Facebook (FB) Phones Home
Last week, Facebook (FB) announced "Home" for Android, a hub application that ties together Facebook features and mobile apps on a single platform. Prior to the announcement, finance writers and analysts had been speculating that Facebook might release a phone to compete with Apple's (AAPL) iPhone or other Google (GOOG) Android devices.
During the announcement, Zuckerberg stated that it was never his intention to create a hardware solution, which could reach 10 million to 20 million users. He stated that by piggybacking off Google hardware, Facebook Home could reach 64 million U.S. users in this year alone, with minimal risk to the company. "Just building a phone isn't enough for Facebook," Zuckerberg told the audience at the release. Daily Chart
Home for Android will be available for download on April 12 in the United States, and is aimed at becoming a replacement UI (user interface) for smartphone users. When Home users' smartphones are unlocked, they will see Facebook's "Cover Feed" instead of their usual desktop' of apps. Roughly 80% of Facebook's current News Feed items will be prominently featured on the Cover Feed. Status updates and new photos will pop up on the phone's Home screen. Tapping messages twice allows users to "Like" statuses and photos, while comments can be directly posted from the Home screen. Swiping around the Cover Feed area could reveal newly posted photos from friends. Messages from friends will instantly pop up along with their photo as a notification. Another swipe would allow Home users to swap back to their regular Android apps. Facebook Home will initially be available on select Android devices, such as HTC's One X series and Samsung's Galaxy S III and Galaxy Note 2. The HTC First, which is preloaded with Home as a default OS, will start selling on April 12 via AT&T (T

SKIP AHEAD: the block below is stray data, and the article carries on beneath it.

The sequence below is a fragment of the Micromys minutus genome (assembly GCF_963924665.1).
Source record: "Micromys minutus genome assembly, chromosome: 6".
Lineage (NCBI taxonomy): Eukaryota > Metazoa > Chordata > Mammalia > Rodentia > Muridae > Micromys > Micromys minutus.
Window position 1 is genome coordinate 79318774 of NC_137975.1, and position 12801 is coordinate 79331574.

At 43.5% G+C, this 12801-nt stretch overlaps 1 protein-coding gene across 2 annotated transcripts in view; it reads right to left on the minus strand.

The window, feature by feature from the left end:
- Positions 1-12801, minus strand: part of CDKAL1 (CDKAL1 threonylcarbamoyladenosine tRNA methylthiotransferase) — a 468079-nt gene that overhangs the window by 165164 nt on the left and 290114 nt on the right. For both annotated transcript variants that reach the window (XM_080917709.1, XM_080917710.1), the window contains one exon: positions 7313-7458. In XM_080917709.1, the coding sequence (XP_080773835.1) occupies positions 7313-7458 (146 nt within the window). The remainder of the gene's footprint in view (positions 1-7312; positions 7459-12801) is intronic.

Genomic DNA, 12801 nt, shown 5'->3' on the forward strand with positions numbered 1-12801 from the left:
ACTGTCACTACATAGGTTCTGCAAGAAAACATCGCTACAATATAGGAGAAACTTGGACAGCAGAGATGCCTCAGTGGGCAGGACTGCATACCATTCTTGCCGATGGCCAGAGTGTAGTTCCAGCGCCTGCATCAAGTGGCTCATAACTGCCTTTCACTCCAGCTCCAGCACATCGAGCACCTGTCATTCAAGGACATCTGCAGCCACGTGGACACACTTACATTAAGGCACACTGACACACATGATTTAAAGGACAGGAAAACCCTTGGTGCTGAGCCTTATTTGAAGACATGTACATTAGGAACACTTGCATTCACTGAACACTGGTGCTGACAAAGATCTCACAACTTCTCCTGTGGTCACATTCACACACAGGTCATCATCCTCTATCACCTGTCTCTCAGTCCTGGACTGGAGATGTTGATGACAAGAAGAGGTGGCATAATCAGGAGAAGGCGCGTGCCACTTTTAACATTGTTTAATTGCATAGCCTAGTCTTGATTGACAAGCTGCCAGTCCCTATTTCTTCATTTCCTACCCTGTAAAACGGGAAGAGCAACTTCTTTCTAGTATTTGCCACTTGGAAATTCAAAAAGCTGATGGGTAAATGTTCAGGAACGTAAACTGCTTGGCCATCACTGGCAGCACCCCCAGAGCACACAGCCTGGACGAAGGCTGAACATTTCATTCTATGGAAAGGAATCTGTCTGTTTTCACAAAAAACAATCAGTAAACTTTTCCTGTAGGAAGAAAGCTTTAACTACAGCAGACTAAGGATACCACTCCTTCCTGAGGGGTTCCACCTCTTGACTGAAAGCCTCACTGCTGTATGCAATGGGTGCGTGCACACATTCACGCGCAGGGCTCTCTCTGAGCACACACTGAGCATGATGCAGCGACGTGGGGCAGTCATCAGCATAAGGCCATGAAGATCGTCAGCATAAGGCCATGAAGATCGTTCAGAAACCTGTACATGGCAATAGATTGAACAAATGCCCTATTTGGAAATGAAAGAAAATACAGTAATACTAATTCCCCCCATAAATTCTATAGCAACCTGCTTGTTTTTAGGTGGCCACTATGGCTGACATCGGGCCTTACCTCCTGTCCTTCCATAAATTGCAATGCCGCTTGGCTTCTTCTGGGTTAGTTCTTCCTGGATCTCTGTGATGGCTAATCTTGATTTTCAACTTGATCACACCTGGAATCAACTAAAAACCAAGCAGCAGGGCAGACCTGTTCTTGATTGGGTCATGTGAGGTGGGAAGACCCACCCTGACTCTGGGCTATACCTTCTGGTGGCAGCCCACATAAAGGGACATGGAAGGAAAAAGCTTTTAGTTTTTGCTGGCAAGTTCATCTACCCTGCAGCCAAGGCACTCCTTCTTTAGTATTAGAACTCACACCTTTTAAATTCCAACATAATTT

). AT&T is selling the First for $99.99 with a two-year data plan. Additional features such as video, camera and direct phone calls won't be available on the initial version of Home, but will be added in future upgrades. Zuckerberg claims that the software will be updated at least once a month. Home will not be compatible with Google's Nexus phone, considering the current rivalry between Facebook and Google. Interestingly enough, Facebook is modifying open-sourced Android to create its new service, just as Amazon (AMZN
) created a forked version of Android for its Kindle tablets. It's unknown how well all of this will sit with Google, as Home can be considered a major intrusion into Google's mobile ecosystem. Although Google was unable to block Amazon from modifying Android, it responded with its own competitor, the Google Nexus tablet series, last year. Analysts believe that Home will be a positive growth catalyst for Facebook, and give it a larger area to add advertisements. This could help boost its top line growth, and push shares back towards its IPO price of $38. Other News About FB Facebook Tweaks Android Phones to Build New 'Home'
Facebook rolls out Home, its customized Android start page. My First Twelve Questions About Facebook Home
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Published on Apr 9, 2013
By Leo Sun